China blocks YouTube, again
New report says China scores lowest on Internet freedom.
The Internet is justly said to be the freest space available for self expression in China.Skip to next paragraph
Subscribe Today to the Monitor
Though China is home to nearly 300 million Internauts, more than anywhere else, "the country's Internet environment remains one of the most controlled in the world," says the report by Freedom House, a New York-based human rights group.
Blocking foreign websites is a common tactic: YouTube has been inaccessible for most of the past week, since Tibetan exiles posted a film showing Chinese militarized policemen savagely beating Tibetan monks and civilians. The video-sharing site has been blocked before.
The government also jails citizens who use the Internet for unapproved purposes: Last Saturday Tan Zuoren, who was compiling an Internet list of child victims of last year's Sichuan earthquake, was arrested and charged with "subversion of state policies," according to the Center for Human Rights and Democracy.
Still, netizens are constantly finding ways around censorship, pushing the envelope on what is tolerated, and making the Internet "a primary source of news and a forum for discussion for many Chinese," the Freedom House report says.
"Netizens' energy is always there," says Xiao Qiang, editor of China Digital Times, which monitors the Chinese web. "It's like a river; you can block it in one place and it flows somewhere else." [Editor's note: The original version misidentified Professor Xiao.]
The Chinese web presents a paradox, adds Rebecca Mackinnon, a web expert at Hong Kong University. "You can point to examples of how speech is getting freer on the Internet and to examples of how it is tightening, simultaneously," she says.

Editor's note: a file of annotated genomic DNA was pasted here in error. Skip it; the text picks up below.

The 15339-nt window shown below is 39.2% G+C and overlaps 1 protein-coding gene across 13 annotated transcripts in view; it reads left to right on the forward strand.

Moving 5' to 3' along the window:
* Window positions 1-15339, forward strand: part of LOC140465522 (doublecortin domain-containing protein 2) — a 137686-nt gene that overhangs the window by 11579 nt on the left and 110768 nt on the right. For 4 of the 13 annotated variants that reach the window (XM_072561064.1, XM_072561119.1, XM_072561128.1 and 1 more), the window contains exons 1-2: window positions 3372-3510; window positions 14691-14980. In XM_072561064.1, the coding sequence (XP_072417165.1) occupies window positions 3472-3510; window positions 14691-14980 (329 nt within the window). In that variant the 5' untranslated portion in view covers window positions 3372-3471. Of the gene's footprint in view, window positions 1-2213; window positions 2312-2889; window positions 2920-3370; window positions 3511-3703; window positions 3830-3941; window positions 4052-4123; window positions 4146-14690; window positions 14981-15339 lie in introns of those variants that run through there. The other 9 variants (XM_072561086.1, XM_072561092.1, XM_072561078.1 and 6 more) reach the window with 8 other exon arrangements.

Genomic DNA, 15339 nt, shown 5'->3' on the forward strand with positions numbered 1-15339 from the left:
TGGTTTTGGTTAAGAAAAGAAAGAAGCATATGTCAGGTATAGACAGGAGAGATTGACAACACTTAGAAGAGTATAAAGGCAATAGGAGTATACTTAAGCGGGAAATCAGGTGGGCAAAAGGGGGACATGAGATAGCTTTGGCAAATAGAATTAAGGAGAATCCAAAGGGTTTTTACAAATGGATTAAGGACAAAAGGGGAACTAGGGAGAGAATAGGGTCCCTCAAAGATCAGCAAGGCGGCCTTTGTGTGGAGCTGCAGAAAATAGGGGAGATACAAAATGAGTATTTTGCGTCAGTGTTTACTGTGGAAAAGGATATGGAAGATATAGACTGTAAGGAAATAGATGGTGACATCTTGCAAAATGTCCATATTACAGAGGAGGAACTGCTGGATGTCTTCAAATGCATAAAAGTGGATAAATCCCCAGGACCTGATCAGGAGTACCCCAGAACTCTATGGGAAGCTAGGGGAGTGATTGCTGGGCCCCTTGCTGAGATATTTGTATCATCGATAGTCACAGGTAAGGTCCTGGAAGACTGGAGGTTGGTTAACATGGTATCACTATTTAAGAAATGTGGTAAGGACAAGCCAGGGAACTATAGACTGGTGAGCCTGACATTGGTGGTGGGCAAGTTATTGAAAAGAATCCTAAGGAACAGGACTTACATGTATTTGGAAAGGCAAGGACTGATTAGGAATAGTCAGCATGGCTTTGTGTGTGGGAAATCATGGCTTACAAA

Ordinary citizens, Ms. Mackinnon suggests, are delighted by the surge of information that they can now find on the web, and by the unprecedented space for general discussion of public issues.
More politically minded Internauts, on the other hand, are "very frustrated" by the number of blog and forum posts that never make it onto the web or that get taken down by website administrators.
"Right now all websites are under extraordinary pressure to control themselves" to avoid inflaming passions at a time of economic downturn, with the approach of sensitive anniversaries such as the Tiananmen Square massacre on June 4, 1989, the nation's founding in 1949, and others, says Professor Xiao.
"The controls are coming down again harder than at any time before," he adds, "because they are not aiming at information but at getting web companies under control."
"Killing the chicken to scare the monkey," as the Chinese proverb has it, the government has recently closed down more than 3,000 websites on the grounds that they published lewd content. The crackdown, however, also closed a number of discussion forums where commentators had been unusually daring.
Website administrators trying to avoid that fate are thus well advised to abide by the "guidance" that Internet supervision officials send them periodically, warning them off certain subjects.
Last month, for example, all major Chinese news websites were ordered not to post anything to do with an expected environmental impact report on a massive oil refinery project in the southern city of Guangzhou. The official internal notice, leaked and widely published on blogs, forbade sites to publish even the report itself, which is meant to be public and open for comment.
This week the State Administration for Radio, Film and Television announced that no site can post foreign films or television programs – which are very popular here – without special permission.
"This is different from the past," says Xiao. "They want to proactively keep the Internet under control. It's a pretty thorough and systematic campaign."